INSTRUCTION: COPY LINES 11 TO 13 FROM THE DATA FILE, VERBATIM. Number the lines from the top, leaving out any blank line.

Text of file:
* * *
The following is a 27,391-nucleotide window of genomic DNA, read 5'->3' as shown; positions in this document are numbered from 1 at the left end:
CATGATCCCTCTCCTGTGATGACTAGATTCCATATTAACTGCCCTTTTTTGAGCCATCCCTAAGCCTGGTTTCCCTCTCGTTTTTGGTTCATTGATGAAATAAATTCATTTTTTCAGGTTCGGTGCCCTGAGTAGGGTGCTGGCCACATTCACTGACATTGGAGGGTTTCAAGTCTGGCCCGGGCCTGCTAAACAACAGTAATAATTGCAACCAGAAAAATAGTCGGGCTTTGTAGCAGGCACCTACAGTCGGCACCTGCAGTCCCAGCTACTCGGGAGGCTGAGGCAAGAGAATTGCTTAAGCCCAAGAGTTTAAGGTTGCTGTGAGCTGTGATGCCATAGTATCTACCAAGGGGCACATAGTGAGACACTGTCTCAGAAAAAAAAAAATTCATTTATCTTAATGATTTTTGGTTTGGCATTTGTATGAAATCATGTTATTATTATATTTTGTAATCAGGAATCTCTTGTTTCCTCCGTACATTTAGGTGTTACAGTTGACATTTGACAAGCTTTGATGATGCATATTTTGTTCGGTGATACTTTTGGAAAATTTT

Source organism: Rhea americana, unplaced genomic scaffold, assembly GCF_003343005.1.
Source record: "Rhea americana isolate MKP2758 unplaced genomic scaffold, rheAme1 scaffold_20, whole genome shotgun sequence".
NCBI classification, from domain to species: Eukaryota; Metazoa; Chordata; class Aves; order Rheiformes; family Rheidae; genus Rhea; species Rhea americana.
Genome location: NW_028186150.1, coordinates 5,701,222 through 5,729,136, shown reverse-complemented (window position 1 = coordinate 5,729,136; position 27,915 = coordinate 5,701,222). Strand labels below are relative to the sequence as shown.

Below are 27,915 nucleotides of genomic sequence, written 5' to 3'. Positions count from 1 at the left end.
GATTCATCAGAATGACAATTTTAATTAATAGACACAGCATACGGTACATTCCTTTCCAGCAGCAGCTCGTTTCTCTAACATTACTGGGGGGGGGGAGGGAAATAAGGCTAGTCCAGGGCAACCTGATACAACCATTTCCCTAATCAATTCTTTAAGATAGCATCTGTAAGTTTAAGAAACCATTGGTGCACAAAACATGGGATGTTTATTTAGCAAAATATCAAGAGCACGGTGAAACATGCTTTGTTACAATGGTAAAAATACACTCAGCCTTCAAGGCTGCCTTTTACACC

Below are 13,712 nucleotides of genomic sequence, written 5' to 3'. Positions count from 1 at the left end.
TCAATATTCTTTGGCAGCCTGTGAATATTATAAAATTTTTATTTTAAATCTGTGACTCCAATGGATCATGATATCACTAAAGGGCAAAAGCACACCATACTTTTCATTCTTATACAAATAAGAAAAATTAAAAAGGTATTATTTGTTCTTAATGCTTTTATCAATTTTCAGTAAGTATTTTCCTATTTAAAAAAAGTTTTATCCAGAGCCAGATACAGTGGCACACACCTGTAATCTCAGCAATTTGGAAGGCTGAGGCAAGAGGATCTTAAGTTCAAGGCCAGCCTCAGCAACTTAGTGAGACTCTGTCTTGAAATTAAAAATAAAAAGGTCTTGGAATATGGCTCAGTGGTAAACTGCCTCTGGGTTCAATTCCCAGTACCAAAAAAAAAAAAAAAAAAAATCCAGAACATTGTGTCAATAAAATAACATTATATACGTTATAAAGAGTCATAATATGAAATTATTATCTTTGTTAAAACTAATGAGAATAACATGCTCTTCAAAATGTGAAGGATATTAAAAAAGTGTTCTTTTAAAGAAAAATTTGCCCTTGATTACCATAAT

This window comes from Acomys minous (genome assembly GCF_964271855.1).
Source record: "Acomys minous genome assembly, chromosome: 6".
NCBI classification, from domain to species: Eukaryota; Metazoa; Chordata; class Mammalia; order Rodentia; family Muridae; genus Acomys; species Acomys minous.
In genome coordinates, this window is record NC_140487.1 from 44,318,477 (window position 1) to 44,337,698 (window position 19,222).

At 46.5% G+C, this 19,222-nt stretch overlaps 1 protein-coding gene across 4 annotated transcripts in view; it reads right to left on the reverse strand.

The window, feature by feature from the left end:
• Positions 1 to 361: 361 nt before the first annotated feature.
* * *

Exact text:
This window comes from Acomys minous (genome assembly GCF_964271855.1).
Source record: "Acomys minous genome assembly, chromosome: 6".
NCBI classification, from domain to species: Eukaryota; Metazoa; Chordata; class Mammalia; order Rodentia; family Muridae; genus Acomys; species Acomys minous.